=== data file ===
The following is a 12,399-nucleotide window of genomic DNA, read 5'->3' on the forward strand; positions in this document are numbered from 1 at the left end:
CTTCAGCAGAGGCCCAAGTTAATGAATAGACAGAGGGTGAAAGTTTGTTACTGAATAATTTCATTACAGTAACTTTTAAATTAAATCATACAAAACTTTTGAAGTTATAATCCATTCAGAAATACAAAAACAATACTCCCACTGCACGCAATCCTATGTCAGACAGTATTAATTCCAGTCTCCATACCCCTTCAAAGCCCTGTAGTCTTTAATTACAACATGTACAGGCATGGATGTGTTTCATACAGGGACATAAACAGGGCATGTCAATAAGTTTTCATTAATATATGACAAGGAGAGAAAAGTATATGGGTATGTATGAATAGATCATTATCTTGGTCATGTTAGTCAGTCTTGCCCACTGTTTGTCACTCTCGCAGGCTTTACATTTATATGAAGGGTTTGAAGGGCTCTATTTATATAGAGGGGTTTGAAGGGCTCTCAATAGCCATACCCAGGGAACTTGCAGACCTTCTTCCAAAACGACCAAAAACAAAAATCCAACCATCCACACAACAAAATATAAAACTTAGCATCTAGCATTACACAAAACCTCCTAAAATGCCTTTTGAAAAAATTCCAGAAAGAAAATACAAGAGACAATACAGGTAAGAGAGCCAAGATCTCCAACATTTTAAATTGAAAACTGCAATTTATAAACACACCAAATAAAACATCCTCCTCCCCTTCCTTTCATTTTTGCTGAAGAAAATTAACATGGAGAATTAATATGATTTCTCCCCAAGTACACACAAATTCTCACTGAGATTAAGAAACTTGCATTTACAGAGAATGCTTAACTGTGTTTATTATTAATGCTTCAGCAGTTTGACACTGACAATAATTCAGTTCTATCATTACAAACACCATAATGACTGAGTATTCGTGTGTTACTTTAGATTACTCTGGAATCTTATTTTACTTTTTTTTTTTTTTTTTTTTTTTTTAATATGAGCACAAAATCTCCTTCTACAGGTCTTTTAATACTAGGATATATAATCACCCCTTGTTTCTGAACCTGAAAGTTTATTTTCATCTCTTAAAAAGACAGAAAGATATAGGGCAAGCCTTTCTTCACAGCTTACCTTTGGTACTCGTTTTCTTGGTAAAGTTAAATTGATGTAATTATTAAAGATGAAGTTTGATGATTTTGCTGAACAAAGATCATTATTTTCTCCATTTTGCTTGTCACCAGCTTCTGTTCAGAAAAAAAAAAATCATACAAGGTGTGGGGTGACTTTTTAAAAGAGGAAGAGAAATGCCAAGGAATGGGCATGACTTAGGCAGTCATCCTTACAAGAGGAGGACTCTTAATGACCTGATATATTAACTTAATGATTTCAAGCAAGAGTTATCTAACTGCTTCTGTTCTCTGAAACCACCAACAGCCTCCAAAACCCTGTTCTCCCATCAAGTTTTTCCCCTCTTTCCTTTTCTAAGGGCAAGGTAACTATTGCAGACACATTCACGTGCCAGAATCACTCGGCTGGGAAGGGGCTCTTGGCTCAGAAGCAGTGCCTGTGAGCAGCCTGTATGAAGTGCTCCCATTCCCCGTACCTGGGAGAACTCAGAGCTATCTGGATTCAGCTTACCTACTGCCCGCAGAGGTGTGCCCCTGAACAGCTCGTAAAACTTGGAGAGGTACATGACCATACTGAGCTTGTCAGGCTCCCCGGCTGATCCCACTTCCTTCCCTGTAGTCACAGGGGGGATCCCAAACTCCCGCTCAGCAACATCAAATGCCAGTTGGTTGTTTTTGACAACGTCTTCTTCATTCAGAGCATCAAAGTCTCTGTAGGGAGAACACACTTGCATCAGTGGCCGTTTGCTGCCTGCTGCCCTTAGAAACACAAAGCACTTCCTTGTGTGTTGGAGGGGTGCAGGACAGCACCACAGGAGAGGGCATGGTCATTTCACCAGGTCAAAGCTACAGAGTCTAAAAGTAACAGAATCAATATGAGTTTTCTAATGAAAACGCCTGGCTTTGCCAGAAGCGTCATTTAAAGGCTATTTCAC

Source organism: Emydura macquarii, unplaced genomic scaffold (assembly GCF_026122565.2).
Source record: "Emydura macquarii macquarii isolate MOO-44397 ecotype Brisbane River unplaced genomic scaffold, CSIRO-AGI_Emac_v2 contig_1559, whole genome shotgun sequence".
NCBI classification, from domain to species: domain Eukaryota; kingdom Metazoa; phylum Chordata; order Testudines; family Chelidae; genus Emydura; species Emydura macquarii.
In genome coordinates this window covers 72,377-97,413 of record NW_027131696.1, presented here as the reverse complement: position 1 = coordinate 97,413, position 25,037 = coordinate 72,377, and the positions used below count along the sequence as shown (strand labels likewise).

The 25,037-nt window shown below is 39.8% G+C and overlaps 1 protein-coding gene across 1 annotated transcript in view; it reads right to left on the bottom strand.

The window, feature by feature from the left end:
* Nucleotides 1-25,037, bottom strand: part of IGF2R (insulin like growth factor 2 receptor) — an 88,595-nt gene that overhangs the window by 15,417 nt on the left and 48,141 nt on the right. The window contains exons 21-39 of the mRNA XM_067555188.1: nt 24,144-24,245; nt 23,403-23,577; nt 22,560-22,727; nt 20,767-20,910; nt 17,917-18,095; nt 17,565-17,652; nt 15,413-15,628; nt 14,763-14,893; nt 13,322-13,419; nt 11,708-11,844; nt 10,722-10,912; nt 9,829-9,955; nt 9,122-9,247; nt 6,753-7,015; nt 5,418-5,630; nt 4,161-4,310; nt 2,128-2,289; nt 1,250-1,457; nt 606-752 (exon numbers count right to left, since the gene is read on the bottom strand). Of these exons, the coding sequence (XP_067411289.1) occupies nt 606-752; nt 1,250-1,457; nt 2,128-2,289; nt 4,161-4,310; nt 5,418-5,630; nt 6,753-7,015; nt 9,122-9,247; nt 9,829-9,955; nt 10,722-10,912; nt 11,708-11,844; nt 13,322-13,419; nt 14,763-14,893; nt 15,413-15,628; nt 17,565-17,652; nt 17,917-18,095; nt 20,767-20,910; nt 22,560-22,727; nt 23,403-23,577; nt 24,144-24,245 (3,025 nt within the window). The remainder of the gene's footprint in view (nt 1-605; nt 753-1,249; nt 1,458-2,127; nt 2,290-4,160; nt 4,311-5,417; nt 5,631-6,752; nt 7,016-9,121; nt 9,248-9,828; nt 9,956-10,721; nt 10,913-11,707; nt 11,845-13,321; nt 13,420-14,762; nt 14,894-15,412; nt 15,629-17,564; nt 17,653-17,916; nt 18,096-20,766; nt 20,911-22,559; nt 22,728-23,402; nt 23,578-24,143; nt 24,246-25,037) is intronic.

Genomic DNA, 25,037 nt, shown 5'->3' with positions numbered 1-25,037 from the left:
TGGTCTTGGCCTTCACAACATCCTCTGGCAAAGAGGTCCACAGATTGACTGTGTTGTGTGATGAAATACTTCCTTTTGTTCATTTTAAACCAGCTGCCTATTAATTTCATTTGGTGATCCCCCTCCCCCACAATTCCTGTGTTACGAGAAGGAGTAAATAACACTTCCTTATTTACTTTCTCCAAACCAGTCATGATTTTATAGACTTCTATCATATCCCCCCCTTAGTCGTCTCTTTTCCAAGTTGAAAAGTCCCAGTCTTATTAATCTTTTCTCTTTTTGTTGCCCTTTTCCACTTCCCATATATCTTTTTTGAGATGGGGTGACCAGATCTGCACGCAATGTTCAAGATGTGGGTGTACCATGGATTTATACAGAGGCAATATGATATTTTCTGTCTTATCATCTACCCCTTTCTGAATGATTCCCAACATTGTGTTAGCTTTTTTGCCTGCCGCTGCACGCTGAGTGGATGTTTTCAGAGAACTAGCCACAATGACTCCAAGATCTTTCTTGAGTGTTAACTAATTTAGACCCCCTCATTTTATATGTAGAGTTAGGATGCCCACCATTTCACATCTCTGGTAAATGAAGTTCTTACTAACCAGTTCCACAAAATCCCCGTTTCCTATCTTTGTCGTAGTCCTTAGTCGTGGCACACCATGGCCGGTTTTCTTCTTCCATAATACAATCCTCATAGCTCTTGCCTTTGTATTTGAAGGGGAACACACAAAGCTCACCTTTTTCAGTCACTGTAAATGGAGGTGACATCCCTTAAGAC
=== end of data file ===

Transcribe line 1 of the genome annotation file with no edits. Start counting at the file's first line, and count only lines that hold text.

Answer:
The following is a 12,399-nucleotide window of genomic DNA, read 5'->3' on the forward strand; positions in this document are numbered from 1 at the left end: